This is a very serious indictment for a government that prides itself in having one of the best leaders in the African continent, and superfluous claims of presiding over the second hottest economy in the world after China.
Consequently therefore the Bank says; “the New Deal Strategy will focus on two pillars that are designed to support Sierra Leone’s transformation and transitioning towards a more resilient development path.”
The AfDB will work with the government and other agencies to enhance economic governance, as well as the transparent management of the country’s natural resources revenue.
It says that it “will support transformational and sustainable infrastructure development in energy, roads and water; facilitate inclusive green growth, foster regional integration and enhance private sector development and competitiveness.”
Recognising the inequalities promoted by the government’s north-south polarisation of the delivery of its Agenda for Change, the Bank says that it “will support projects that are aimed at diversifying the economy into areas that are employment driven and inclusive in nature – across demographic, gender and geographic groupings.”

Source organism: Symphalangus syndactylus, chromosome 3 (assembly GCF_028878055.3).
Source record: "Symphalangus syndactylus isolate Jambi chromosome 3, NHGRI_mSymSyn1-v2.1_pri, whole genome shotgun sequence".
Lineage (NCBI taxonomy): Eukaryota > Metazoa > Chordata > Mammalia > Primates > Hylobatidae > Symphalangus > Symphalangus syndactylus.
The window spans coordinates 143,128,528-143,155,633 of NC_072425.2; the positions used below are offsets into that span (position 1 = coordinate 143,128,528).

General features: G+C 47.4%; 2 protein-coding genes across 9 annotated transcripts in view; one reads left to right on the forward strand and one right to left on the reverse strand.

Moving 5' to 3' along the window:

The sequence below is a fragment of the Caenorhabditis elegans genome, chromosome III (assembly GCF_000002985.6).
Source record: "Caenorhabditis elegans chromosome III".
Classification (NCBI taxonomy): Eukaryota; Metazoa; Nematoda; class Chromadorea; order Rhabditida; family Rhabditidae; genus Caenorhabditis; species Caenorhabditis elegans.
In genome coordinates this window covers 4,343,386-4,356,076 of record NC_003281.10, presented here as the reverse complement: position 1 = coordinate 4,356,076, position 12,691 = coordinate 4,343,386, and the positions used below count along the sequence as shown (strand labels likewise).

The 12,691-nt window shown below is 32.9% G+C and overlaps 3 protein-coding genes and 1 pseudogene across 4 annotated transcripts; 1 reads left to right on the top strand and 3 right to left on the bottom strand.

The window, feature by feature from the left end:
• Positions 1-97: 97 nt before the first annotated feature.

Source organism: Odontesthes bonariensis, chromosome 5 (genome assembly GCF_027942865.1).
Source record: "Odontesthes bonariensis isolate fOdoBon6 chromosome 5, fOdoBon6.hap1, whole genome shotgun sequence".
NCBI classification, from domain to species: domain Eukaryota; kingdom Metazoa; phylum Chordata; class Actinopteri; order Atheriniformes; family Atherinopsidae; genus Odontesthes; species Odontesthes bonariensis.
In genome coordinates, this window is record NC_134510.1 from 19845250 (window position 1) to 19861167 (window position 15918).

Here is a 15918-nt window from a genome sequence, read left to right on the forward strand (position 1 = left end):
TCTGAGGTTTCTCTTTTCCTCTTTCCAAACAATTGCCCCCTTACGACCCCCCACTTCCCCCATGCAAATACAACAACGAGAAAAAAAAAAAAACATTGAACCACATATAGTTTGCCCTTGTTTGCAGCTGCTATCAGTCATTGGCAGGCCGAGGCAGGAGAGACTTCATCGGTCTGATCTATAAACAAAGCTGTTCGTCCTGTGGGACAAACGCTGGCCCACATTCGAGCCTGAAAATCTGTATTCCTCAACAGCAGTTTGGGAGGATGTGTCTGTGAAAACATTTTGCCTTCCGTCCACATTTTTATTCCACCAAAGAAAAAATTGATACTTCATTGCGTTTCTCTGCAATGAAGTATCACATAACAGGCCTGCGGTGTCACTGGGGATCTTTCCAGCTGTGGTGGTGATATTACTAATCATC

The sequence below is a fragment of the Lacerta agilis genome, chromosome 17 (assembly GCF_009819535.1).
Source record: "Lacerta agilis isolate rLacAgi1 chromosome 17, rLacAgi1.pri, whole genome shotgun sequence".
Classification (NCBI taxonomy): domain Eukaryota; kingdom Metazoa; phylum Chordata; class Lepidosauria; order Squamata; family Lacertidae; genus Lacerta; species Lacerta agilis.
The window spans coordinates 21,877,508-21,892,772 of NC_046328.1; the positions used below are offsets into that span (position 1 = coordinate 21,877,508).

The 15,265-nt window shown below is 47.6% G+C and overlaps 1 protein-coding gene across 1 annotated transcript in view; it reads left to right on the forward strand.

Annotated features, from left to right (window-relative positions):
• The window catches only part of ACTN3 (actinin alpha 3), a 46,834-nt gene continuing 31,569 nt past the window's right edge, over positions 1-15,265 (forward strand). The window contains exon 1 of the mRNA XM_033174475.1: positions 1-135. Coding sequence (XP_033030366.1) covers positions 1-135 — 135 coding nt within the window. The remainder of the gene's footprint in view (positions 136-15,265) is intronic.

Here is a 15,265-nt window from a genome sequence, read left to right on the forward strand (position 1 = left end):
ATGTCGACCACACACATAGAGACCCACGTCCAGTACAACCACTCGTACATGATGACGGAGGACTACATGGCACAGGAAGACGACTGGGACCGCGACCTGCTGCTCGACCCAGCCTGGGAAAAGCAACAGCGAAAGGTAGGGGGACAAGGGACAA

The AfDB has an active investment portfolio in Sierra Leone valued at more than UA 116.1 million, which it says is supporting 10 on-going development programmes in the country.
Lack of clean, safe drinking water and poor sanitation contributes to nearly 70% of all deaths in Sierra Leone.
But despite prioritising water and sanitation in its Agenda for Change, it is obvious very little has changed, because of poor governance, corruption and lack of leadership.
The AfDB in partnership with the UK Department for International Development (DFID-UK) and Global Environment Facility (GEF), have announced a funding package of $43 million (UA28.845 million) in support of Sierra Leone’s Rural Water Supply and Sanitation Project, to help improve access for more than two million people to clean, safe drinking water.